So here is how we assess Irish:
We pay attention to what is REALLY going on; this keeps us from being distracted by miss-direction and allows us to apply the appropriate response.
We give immediate, clear, behavioral feedback; this way things don’t escalate and the trouble maker knows exactly why they are in trouble.
We keep notes, document behavior; in our optimism that things are going to turn around we sometimes lose track of just how bad things really are. Having on-going documentation keeps us focused and is a huge benefit if the process ends in termination.
We set consequences and let them be known; even horses learn non-negotiables and come to expect our response when they act out. This includes positive consequences for good behavior.
We are consistent in our expectation; and hold our horses to that standard. Like good parenting, consistency is critical to succeed in managing behavior. Remember the WHOLE TEAM is watching how you treat unacceptable behavior and will ACT accordingly.
Finally, We are steadfast in our final decision; it is never easy to say good-bye to a “good” horse but sometimes, the negatives are insurmountable and for the good of the herd we have to let a horse go. And while this is difficult, the pain is short lived and the relief is almost always immediate. You will know you made the right decision by the feedback (verbal and non-verbal) you receive from your staff.
Irish is still with us for now and as long as he continues to respond favorably to our routine, he will be treated as one of the herd. And while we have high expectations for Irish, we will not let his behavior keep us from achieving our goals with the other horses.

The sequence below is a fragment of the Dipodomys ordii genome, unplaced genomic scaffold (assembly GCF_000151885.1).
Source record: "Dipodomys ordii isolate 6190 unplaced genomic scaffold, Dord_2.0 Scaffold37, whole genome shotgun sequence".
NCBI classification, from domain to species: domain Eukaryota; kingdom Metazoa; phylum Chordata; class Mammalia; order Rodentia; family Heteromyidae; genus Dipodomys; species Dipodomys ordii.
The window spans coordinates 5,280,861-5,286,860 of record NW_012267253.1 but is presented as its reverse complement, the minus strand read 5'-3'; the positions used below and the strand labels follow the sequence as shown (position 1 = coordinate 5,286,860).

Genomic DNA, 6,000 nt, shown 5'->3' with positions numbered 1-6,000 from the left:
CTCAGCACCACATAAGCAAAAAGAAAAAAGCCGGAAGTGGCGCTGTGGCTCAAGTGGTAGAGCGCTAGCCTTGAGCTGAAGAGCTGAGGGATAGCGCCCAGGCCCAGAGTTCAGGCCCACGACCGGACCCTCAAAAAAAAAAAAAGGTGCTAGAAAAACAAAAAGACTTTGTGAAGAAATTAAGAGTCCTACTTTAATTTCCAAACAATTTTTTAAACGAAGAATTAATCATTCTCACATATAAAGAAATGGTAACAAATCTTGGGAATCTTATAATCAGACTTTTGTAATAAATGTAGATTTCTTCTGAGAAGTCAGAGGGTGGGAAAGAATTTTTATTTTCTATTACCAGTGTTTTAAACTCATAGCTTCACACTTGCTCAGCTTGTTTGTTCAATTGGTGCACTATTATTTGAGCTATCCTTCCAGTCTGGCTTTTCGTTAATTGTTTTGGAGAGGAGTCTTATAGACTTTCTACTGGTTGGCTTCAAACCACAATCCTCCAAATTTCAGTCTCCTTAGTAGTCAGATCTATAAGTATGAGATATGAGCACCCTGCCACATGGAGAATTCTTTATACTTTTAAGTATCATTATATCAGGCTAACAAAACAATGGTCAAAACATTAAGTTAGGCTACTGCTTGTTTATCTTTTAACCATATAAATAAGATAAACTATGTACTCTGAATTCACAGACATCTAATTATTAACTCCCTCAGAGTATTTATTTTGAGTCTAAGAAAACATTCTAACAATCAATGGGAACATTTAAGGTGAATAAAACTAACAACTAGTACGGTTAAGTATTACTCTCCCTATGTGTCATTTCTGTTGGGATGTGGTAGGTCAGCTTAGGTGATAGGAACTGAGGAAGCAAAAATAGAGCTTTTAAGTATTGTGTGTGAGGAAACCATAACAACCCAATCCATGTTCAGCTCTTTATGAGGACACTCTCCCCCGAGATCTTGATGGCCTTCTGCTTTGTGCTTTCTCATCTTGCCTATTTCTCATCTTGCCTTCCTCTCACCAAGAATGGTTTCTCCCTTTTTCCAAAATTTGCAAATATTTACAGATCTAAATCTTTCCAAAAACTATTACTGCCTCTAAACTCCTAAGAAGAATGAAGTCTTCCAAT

If you have an “Irish” on your staff, start by differentiating the annoyances from the real trouble. Having an effective performance appraisal process like Performance++ will help. Having the ability to easily make notations to an employee file and to set goals tied to mid-year performance evaluations is key to managing UP the Irish’s on your team.
If your club is suffering from an Irish on your staff or you would like help with other staff issues including low engagement, high turnover or simply want to raise the service culture bar write or call me and let’s talk about it.
Spring at Paisano means the emergence of green grass and introducing new horses into the heard. We have two (now one) mares in foal and the excitement of these new babies is really building. With the addition of these two new babies and possibly a new project horse, we are also mindful of introducing them to the heard.
We approach this introduction with care and for good reason. If you know horses, you know they establish a very structured pecking order for feeding and playing. The Boss Mare, Faith, rules the roost and no one challenges the boss. Generally that means the remaining horses vie for position until a fairly stable order emerges.
However, introduce a new horse into the heard and its Katy-Bar-The-Door as the heard jostles for dominant position (all except the boss). Sometimes to the peril of one or all of the horses. This is a rough and tumble process and good horses can suffer injury.
To reduce the risk of injury and to acclimate the new horse, we have a process, call it an orientation that we use every time. This reduces the friction in the heard, and hopefully acclimate the new horse without injury. Orientation gives the established horses an opportunity to show off on the other side of the fence and for the new horse, time learn the culture of the place. In essence, to figure out who is who without suffering a bite or kick to drive home a point. Orientation is not an option!
And so it goes with our new additions in clubs. Haven’t we all been guilty of “turning out” a new employee without the benefit of a structured orientation process with less than optimal results? When we do this to a new hire, we relegate the culture training, the stuff that has the greatest potential to raise the bar, to the big mouth on the floor. And then we put on our track shoes to try and get back in front of the process through write-ups and re-training. Wouldn’t it make sense to start out ahead and stay ahead?